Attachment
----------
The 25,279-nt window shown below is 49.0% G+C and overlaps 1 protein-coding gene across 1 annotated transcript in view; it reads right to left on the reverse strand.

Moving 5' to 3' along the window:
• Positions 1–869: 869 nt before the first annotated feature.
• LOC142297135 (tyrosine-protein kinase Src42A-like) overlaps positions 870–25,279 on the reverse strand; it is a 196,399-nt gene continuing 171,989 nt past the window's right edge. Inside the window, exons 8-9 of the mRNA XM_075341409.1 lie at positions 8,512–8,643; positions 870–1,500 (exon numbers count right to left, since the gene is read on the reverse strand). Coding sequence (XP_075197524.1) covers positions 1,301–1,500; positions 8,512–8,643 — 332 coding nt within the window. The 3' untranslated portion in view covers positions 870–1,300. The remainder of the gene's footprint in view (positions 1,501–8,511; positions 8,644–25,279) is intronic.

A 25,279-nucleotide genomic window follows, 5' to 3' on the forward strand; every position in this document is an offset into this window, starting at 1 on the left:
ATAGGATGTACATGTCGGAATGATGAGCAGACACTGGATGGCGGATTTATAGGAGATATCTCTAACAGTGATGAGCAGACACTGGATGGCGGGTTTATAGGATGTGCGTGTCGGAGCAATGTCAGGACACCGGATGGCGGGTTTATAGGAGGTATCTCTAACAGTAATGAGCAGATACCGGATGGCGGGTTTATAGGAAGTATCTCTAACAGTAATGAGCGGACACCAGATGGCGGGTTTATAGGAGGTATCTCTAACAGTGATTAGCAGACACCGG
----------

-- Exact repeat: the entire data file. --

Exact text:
The 25,279-nt window shown below is 49.0% G+C and overlaps 1 protein-coding gene across 1 annotated transcript in view; it reads right to left on the reverse strand.

Moving 5' to 3' along the window:
• Positions 1–869: 869 nt before the first annotated feature.
• LOC142297135 (tyrosine-protein kinase Src42A-like) overlaps positions 870–25,279 on the reverse strand; it is a 196,399-nt gene continuing 171,989 nt past the window's right edge. Inside the window, exons 8-9 of the mRNA XM_075341409.1 lie at positions 8,512–8,643; positions 870–1,500 (exon numbers count right to left, since the gene is read on the reverse strand). Coding sequence (XP_075197524.1) covers positions 1,301–1,500; positions 8,512–8,643 — 332 coding nt within the window. The 3' untranslated portion in view covers positions 870–1,300. The remainder of the gene's footprint in view (positions 1,501–8,511; positions 8,644–25,279) is intronic.

A 25,279-nucleotide genomic window follows, 5' to 3' on the forward strand; every position in this document is an offset into this window, starting at 1 on the left:
ATAGGATGTACATGTCGGAATGATGAGCAGACACTGGATGGCGGATTTATAGGAGATATCTCTAACAGTGATGAGCAGACACTGGATGGCGGGTTTATAGGATGTGCGTGTCGGAGCAATGTCAGGACACCGGATGGCGGGTTTATAGGAGGTATCTCTAACAGTAATGAGCAGATACCGGATGGCGGGTTTATAGGAAGTATCTCTAACAGTAATGAGCGGACACCAGATGGCGGGTTTATAGGAGGTATCTCTAACAGTGATTAGCAGACACCGG